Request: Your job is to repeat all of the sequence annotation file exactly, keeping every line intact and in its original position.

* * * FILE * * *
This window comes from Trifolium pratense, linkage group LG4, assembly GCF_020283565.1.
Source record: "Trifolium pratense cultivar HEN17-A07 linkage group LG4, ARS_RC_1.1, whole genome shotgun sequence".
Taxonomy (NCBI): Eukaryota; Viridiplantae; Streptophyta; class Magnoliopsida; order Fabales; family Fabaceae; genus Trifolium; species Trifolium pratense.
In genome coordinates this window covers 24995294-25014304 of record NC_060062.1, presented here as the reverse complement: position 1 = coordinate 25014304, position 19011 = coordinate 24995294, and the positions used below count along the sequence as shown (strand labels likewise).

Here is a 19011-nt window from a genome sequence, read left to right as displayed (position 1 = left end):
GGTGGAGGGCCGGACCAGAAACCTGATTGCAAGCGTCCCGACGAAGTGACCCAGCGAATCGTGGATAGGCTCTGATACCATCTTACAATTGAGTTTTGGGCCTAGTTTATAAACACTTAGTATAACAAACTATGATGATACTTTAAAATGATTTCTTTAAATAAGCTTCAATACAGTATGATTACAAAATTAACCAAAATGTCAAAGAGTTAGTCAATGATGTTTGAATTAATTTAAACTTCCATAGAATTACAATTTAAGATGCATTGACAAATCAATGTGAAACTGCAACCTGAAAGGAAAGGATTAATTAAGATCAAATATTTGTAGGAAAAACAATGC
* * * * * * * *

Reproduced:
This window comes from Trifolium pratense, linkage group LG4, assembly GCF_020283565.1.
Source record: "Trifolium pratense cultivar HEN17-A07 linkage group LG4, ARS_RC_1.1, whole genome shotgun sequence".
Taxonomy (NCBI): Eukaryota; Viridiplantae; Streptophyta; class Magnoliopsida; order Fabales; family Fabaceae; genus Trifolium; species Trifolium pratense.
In genome coordinates this window covers 24995294-25014304 of record NC_060062.1, presented here as the reverse complement: position 1 = coordinate 25014304, position 19011 = coordinate 24995294, and the positions used below count along the sequence as shown (strand labels likewise).

Here is a 19011-nt window from a genome sequence, read left to right as displayed (position 1 = left end):
GGTGGAGGGCCGGACCAGAAACCTGATTGCAAGCGTCCCGACGAAGTGACCCAGCGAATCGTGGATAGGCTCTGATACCATCTTACAATTGAGTTTTGGGCCTAGTTTATAAACACTTAGTATAACAAACTATGATGATACTTTAAAATGATTTCTTTAAATAAGCTTCAATACAGTATGATTACAAAATTAACCAAAATGTCAAAGAGTTAGTCAATGATGTTTGAATTAATTTAAACTTCCATAGAATTACAATTTAAGATGCATTGACAAATCAATGTGAAACTGCAACCTGAAAGGAAAGGATTAATTAAGATCAAATATTTGTAGGAAAAACAATGC